A California jury awarded LED lighting company Lumileds LLC $66 million on Friday, finding that the chairman of China’s Elec-Tech International Co. Ltd. had paid a former Lumileds employee to steal trade secrets so that he could implement them in his company’s products.
One of the country’s highest-profile litigators, the Boies Schiller Flexner LLP chairman was diagnosed with dyslexia when he was in his 30s. In an interview with Law360, he talks about practicing law with the learning disability.
A California federal judge on Monday tentatively ruled that Michael Kors USA Inc. and a staffing company can send to individual arbitration a woman’s putative class action alleging the companies stiff workers on overtime and withhold rest and meal breaks.
Sometimes viewed as an “invisible” disability, mental illness has long been forced under wraps because of the risk attorneys could face bias and stigma. Here’s how lawyers, law firms and other groups are starting to take on the status quo.
Although Fair Labor Standards Act collective claims and Rule 23 wage and hour class claims often involve overlapping factual circumstances, it's important not to lose sight of the independent hurdles each presents to litigators, and the way they interact in a hybrid suit. In the final part of this article, attorneys with Jones Day share key strategies to consider at different stages of litigation.
In Dutta v. State Farm Mutual Automobile Insurance Company, the Ninth Circuit recently affirmed the district court’s decision granting summary judgment to State Farm in a putative Fair Credit Reporting Act class action. The decision presents another helpful application of the U.S. Supreme Court’s 2016 Spokeo opinion, say attorneys at Troutman Sanders LLP.
Regulators are taking new and aggressive steps to address the purported use of "no poach" agreements that allegedly violate antitrust law. Apart from ensuring that current practices comply with state and federal laws, companies should make sure that their insurance policies can help mitigate risk from prior practices, say Jeff Kiburtz and Heather Habes of Covington & Burling LLP.
There are several key considerations when handling a hybrid Fair Labor Standards Act and Federal Rule of Civil Procedure 23 wage and hour class and collective action. Attorneys with Jones Day provide an overview of the procedural steps and legal standards involved in litigation, strategies to consider at each stage of the case, and practical guidance on litigating such claims.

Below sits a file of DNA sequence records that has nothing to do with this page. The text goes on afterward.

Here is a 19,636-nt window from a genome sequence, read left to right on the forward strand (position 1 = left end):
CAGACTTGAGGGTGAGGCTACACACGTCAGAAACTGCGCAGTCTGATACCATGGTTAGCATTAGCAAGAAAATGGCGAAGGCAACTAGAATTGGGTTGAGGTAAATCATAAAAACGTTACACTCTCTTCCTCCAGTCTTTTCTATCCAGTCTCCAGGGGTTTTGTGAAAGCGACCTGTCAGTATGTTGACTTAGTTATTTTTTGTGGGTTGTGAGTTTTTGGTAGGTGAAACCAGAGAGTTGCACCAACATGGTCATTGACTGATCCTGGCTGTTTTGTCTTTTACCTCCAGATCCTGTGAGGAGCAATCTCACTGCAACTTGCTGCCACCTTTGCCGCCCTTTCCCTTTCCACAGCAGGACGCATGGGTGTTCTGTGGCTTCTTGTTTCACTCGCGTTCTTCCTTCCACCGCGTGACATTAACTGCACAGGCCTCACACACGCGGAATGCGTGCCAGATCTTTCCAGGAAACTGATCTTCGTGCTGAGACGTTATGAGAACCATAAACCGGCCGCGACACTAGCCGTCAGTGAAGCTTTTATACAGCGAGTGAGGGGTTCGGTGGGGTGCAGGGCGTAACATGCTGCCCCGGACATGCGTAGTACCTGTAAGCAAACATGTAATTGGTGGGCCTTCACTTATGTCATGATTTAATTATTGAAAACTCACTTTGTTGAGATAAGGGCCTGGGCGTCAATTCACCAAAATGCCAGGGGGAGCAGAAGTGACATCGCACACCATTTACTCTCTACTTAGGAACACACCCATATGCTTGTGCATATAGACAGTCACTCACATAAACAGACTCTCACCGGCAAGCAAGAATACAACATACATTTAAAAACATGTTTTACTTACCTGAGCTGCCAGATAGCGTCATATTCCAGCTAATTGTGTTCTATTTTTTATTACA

In Lamps Plus v. Varela, the U.S. Supreme Court will decide next term whether an arbitration agreement that says nothing about class arbitration can be interpreted to constitute consent by the parties. But it's currently unclear if the Supreme Court will specify who can actually decide that question, says Gilbert Samberg of Mintz Levin Cohn Ferris Glovsky and Popeo PC.
A California appellate court's recent opinion in AHMC Healthcare v. Superior Court of Los Angeles County is helpful for employers that use time-rounding systems. The discussion of the statistical criteria required to establish that such practices are neutral is particularly useful, say Andrea Calem and Roland Juarez of Hunton Andrews Kurth LLP.
Recently, courts across the country have seen an increase in employment law claims, a high percentage of which are resolved through the mediation process. In this article, Frank Burke of ADR Services Inc. shares best practices for planning, strategy and mediation advocacy in the employment law arena.
The recent emergence of artificial intelligence-based technology has prompted serious concerns about the future integrity of recordings. Attorneys must think critically about standards for authenticating audio and video evidence as well as legislative and regulatory safeguards to discourage pervasive manipulation and forgery, says Jonathan Mraunac of Ogletree Deakins Nash Smoak & Stewart PC.
The business of building and selling regional jet airliners has become an all-out battleground, with Boeing, Embraer, Bombardier, Airbus and Mitsubishi fighting for contracts worth billions of dollars and tens of thousands of jobs. The Trump administration's aggressive trade policies have added more uncertainty to the mix, says retired attorney and private pilot Alan Hoffman.
Courtesy of the “grand bargain” legislation, significant changes are coming to Massachusetts employment law. Among other new requirements, employers should prepare for increases in the state minimum wage rates, revisions to tipped employees’ wages, and a new state-administered paid family and medical leave program, says Sean O’Connor of Morgan Brown & Joy LLP.